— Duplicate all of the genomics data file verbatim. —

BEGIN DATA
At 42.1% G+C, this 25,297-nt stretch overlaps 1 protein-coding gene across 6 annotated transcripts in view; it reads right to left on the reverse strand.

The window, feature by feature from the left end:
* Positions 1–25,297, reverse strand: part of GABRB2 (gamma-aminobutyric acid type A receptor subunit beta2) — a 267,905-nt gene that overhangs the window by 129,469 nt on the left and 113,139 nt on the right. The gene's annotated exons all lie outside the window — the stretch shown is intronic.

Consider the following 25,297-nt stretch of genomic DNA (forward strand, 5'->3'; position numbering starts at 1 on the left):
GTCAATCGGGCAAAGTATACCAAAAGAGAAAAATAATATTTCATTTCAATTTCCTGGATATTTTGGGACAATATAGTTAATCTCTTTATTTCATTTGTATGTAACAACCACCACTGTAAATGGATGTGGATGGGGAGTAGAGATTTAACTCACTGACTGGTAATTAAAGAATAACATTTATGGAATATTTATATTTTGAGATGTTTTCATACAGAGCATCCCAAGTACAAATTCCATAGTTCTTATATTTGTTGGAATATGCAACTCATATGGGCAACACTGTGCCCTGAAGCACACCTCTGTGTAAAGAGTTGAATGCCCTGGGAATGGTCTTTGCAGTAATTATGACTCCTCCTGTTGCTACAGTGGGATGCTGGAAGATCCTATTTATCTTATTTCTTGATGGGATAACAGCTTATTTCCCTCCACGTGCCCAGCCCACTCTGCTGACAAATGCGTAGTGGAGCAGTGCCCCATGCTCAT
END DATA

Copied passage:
At 42.1% G+C, this 25,297-nt stretch overlaps 1 protein-coding gene across 6 annotated transcripts in view; it reads right to left on the reverse strand.

The window, feature by feature from the left end:
* Positions 1–25,297, reverse strand: part of GABRB2 (gamma-aminobutyric acid type A receptor subunit beta2) — a 267,905-nt gene that overhangs the window by 129,469 nt on the left and 113,139 nt on the right. The gene's annotated exons all lie outside the window — the stretch shown is intronic.

Consider the following 25,297-nt stretch of genomic DNA (forward strand, 5'->3'; position numbering starts at 1 on the left):
GTCAATCGGGCAAAGTATACCAAAAGAGAAAAATAATATTTCATTTCAATTTCCTGGATATTTTGGGACAATATAGTTAATCTCTTTATTTCATTTGTATGTAACAACCACCACTGTAAATGGATGTGGATGGGGAGTAGAGATTTAACTCACTGACTGGTAATTAAAGAATAACATTTATGGAATATTTATATTTTGAGATGTTTTCATACAGAGCATCCCAAGTACAAATTCCATAGTTCTTATATTTGTTGGAATATGCAACTCATATGGGCAACACTGTGCCCTGAAGCACACCTCTGTGTAAAGAGTTGAATGCCCTGGGAATGGTCTTTGCAGTAATTATGACTCCTCCTGTTGCTACAGTGGGATGCTGGAAGATCCTATTTATCTTATTTCTTGATGGGATAACAGCTTATTTCCCTCCACGTGCCCAGCCCACTCTGCTGACAAATGCGTAGTGGAGCAGTGCCCCATGCTCAT